Drinking regulations at tailgate ineffective

A tailgate should be something to enjoy, not an occasion to fear. Tailgating should feel spontaneous, so efforts to control it only make students hesitant to partake in the festivities. If the administration wants to raise attendance at the student tailgate, it should encourage students to conduct their tailgates the way they please. There’s no need for overly strict rules and regulations.

One concern is underage drinking and, so far, the efforts have been ineffective.

Checking driver’s licenses and distributing wristbands failed to meet administrators’ expectations to regulate underage drinking. Although Trevor Heaney, president of the Student Government Association, said wristbands were handled by hired professionals, Matt Schoolfield, a junior accounting major, said underage drinking at the student tailgate was absolutely ridiculous.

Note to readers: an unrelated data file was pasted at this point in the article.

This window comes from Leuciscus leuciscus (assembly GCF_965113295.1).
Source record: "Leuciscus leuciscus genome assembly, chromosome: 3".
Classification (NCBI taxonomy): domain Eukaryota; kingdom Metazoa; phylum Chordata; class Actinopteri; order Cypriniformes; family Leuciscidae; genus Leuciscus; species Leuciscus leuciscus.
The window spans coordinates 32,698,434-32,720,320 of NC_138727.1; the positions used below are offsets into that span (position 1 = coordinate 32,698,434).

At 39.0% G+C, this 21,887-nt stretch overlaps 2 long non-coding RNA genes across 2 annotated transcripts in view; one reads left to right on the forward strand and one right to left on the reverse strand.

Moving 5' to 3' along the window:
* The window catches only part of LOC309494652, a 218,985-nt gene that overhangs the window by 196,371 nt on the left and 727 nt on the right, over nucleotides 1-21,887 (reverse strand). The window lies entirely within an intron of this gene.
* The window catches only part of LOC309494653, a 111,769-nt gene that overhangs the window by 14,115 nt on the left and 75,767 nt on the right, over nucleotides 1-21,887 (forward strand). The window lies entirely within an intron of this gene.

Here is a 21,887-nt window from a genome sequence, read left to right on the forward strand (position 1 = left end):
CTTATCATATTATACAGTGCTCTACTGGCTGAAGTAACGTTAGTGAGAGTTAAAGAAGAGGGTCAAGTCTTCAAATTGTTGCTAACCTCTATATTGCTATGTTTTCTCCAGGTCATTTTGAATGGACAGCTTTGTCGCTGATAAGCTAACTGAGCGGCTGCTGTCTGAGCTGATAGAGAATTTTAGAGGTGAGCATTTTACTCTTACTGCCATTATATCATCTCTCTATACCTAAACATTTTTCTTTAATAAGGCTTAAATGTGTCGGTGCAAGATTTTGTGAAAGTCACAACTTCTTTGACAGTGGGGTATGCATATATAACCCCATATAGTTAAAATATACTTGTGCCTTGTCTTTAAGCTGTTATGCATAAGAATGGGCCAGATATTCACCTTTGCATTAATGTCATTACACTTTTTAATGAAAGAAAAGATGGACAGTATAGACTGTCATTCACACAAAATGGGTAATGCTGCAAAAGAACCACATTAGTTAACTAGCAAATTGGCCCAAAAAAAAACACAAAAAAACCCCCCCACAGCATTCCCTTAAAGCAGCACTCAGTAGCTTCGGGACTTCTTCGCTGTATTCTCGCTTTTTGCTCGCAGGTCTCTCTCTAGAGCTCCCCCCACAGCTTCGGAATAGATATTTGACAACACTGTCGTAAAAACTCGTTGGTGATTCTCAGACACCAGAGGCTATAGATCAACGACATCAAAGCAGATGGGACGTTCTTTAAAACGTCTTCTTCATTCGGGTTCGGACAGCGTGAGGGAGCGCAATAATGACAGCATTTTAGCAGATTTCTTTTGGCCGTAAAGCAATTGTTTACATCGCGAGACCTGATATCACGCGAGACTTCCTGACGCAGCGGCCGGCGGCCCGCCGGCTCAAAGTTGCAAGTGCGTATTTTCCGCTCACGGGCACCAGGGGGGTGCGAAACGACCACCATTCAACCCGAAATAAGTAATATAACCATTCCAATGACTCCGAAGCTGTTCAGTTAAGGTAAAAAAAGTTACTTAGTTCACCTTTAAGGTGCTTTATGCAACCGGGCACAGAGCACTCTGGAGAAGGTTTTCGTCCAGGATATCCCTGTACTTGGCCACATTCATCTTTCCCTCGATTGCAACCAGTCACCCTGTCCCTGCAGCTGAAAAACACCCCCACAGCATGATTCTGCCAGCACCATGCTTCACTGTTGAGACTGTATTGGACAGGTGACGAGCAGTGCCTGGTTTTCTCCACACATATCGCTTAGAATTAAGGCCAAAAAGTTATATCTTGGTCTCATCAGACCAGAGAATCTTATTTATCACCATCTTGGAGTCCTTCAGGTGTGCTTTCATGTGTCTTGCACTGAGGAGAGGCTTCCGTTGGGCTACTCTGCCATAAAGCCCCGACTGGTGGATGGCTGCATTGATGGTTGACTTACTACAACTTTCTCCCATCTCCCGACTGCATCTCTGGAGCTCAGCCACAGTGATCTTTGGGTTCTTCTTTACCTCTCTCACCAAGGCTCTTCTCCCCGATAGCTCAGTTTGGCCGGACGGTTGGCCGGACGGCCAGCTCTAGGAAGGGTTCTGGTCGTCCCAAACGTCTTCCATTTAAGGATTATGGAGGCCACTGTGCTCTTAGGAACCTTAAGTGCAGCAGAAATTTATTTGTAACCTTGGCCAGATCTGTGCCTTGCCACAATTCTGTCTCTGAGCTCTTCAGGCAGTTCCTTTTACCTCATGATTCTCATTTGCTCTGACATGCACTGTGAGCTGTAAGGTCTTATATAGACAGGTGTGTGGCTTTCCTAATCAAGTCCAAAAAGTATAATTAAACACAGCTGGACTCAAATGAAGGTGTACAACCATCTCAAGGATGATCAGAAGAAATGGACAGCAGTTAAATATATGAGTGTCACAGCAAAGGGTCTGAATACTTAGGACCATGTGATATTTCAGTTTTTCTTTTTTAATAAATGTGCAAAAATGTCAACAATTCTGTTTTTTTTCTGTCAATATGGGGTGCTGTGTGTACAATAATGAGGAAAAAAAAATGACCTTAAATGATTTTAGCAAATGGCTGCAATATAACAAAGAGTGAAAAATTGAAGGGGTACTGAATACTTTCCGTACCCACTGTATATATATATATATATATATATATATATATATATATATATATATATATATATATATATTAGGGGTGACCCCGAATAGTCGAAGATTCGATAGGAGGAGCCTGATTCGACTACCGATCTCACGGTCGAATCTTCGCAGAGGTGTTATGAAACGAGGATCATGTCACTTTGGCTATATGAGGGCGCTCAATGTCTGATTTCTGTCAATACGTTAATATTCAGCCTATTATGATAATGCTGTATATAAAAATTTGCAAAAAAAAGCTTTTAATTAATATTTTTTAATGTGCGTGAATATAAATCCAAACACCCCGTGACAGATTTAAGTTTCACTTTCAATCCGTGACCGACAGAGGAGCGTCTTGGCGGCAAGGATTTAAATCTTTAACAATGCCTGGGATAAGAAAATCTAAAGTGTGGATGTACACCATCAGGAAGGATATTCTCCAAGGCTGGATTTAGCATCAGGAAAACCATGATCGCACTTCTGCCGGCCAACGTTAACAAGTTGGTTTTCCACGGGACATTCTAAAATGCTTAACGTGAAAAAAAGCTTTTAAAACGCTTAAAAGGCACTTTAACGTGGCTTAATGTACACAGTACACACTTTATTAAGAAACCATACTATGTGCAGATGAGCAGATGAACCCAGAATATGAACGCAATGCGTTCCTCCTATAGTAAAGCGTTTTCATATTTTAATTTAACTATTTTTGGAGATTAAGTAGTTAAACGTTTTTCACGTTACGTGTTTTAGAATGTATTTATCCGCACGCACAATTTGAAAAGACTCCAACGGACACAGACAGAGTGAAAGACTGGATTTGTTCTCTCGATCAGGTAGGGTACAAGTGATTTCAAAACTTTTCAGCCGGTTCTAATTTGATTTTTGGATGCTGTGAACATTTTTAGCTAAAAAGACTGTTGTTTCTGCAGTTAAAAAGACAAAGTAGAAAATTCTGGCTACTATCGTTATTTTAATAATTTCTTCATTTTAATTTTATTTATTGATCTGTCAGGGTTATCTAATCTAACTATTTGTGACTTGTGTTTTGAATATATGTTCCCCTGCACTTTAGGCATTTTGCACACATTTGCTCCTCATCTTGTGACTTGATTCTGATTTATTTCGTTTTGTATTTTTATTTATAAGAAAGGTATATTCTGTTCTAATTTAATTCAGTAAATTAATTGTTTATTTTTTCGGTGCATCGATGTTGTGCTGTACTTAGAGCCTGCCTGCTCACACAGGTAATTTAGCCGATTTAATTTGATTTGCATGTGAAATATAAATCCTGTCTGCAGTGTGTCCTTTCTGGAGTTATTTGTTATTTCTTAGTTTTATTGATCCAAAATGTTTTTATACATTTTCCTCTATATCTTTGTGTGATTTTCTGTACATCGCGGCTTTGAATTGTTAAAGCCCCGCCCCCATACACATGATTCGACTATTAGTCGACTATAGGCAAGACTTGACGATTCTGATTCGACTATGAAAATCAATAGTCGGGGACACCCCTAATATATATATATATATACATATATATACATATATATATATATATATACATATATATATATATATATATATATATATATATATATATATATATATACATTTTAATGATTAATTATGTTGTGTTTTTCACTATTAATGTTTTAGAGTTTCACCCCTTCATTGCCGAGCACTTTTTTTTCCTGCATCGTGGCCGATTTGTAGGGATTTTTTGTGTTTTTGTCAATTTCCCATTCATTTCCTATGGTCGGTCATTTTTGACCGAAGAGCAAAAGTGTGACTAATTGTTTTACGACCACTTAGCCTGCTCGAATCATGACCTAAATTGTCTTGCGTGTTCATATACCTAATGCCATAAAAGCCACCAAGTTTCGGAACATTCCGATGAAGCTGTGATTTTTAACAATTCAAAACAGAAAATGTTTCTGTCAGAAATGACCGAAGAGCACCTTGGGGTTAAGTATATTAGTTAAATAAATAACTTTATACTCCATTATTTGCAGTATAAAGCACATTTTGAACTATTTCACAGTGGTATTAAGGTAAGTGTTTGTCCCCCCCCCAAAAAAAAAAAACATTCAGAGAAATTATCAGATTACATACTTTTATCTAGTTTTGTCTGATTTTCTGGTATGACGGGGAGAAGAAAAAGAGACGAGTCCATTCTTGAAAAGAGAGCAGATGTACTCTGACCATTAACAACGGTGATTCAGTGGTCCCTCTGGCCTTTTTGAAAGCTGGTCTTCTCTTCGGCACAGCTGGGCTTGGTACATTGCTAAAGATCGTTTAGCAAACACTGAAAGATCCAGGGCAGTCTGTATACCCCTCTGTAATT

“It was fairly easy to receive a wristband if you had some sort of ID, whether it was valid or not,” he said.

Southern Methodist University has a similar student tailgate but with stricter regulations.

Wristbands are distributed to SMU students at the student tailgate only if the birth dates on driver’s licenses match the birth dates listed on a print out of official student information from the registrar’s office, said Jim Caswell, vice president of SMU Student Affairs. SMU also allows undercover police to regulate the student tailgate.

Heaney said TCU doesn’t hire undercover police to supervise drinking, but officers from the Fort Worth Police Department and TCU Police were at the student tailgate Saturday.

However, Schoolfield said, the police present at the tailgate were extremely lax about underage drinking.

If administrators want a successful tailgate, they should forget the notion of checking IDs and passing out wristbands, and allow Fort Worth Police Department and the Texas Alcoholic Beverage Commission to enforce drinking laws as necessary.

– Associate editor Leslie Honey for the editorial board